The incredible role that South Africa has played on a global scale is undeniable. From politics, to the arts, South Africans have a long history of being movers and shakers. In August we’re celebrating Women’s Month by taking a look at past, present and future icons. These women are truly iconic, not only because of who they are, but because of the contributions they have made to their respective fields.

1. Miriam Tlali – Although her name might not be as familiar as some of the other women in this list, Miriam Tlali had a huge impact on the country’s literary heritage. She was the very first black woman to publish a book, and her books always reflected the times and the spaces she occupied. She was also one of the first people to write about Soweto and the Uprising of 1976. It was themes in her work like this that would see her books being banned for many years during apartheid. But she continued to write and grow her body of work. She passed away earlier this year in February 2017, and is today hailed as one of the most important writers that our country has produced.

2. Winnie Mandela – Winnie is one of the women on this list that needs very little introduction. She played a major role in shaping South Africa’s democracy during the struggle for democracy. Although she has had a controversial political career at times, her heroic acts during apartheid made her a struggle icon revered to this day. In the August edition of Marie Claire, we featured an exciting new book about her, available from Jacana Books.

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3. Penelope Heyns – Anyone old enough to remember the major sporting events of the 90s would remember Penelope Heyns. She was absolutely unreal once she dove into the water, moving at unbelievable speeds and breaking record after record. As South Africa was re-emerging onto the international sporting stage in the early 90s, Penelope Heyns took part in the Summer Olympics of 1992, the Commonwealth Games of 1994, and countless other games, proudly representing the country as a superb athlete.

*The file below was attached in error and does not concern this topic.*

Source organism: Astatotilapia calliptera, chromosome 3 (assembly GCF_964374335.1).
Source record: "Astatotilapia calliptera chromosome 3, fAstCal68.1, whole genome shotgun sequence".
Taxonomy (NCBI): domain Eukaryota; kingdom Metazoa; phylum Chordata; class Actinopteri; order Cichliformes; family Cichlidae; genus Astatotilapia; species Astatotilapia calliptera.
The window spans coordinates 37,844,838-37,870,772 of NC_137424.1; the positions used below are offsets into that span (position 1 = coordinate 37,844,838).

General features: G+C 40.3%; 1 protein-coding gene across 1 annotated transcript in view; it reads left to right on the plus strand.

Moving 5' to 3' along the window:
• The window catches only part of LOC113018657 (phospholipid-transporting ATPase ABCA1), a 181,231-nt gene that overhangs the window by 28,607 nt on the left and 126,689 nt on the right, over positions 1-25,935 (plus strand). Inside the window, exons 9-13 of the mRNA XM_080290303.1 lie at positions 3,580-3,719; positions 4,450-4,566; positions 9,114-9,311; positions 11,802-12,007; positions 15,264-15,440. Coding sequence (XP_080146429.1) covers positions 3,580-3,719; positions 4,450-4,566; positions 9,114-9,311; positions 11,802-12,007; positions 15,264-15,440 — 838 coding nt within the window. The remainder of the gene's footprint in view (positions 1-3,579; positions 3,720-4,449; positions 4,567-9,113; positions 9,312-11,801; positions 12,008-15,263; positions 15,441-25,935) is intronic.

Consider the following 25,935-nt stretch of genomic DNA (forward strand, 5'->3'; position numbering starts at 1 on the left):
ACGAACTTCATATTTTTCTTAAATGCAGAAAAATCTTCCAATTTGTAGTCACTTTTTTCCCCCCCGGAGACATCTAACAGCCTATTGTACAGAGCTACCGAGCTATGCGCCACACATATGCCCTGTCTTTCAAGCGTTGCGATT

4.Miriam Makeba – Mama Africa is the embodiment of South African music. But her music touched more than just South Africans, it saw her perform on all the world’s major stages and she truly became a citizen of the world. She used  her voice and music to raise awareness about the horrific situation in South Africa during apartheid. Miriam Makeba passed away in 2008 at a golden age of 78 and is today remembered as one of the greatest South African musicians of all time.

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5. Mamphela Ramphele – She has so many accomplishments under her belt that it’s hard to believe one person could have achieved all that. She’s a medical doctor, a prominent academic, a businesswoman and a politician of note. She was born in 1947, and from a very young age, she was interested in politics and the world around her. It was this interest that would later see her forming a part of organisations like the South African Student’s Association (SASO). She has been celebrated by universities and institutions all around the world and remains as one of the most prominent figures of our time.

6. Zanele Muholi – Arguably one of the most prominent photographers alive today, Zanele Muholi’s body of work explores themes like sexuality, gender and race. The impact of her work is unquestionable as she currently has her work exhibited around the world, including the prestigious Art/Afrique: Le nouvel atelier exhibition in Paris held by Fondation Louis Vuitton.

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Zanele Muholi

 

This list forms only a tiny fraction of the remarkable women from our beautiful country; and it’s impossible to choose just a few. That’s why we want to hear from you, which South African women do you think are iconic? And why do you think so? During the month of August we’ll add the submissions to this list, so keep your eyes on the post as we celebrate South Africa’s powerful women. Let us know on Twitter or email.

This August we celebrate women, both the icons in the media, but also every iconic mother, daughter, sister and friend in our lives. Grab your copy of the August edition of Marie Claire to read more about the incredible women in our Future Shapers feature.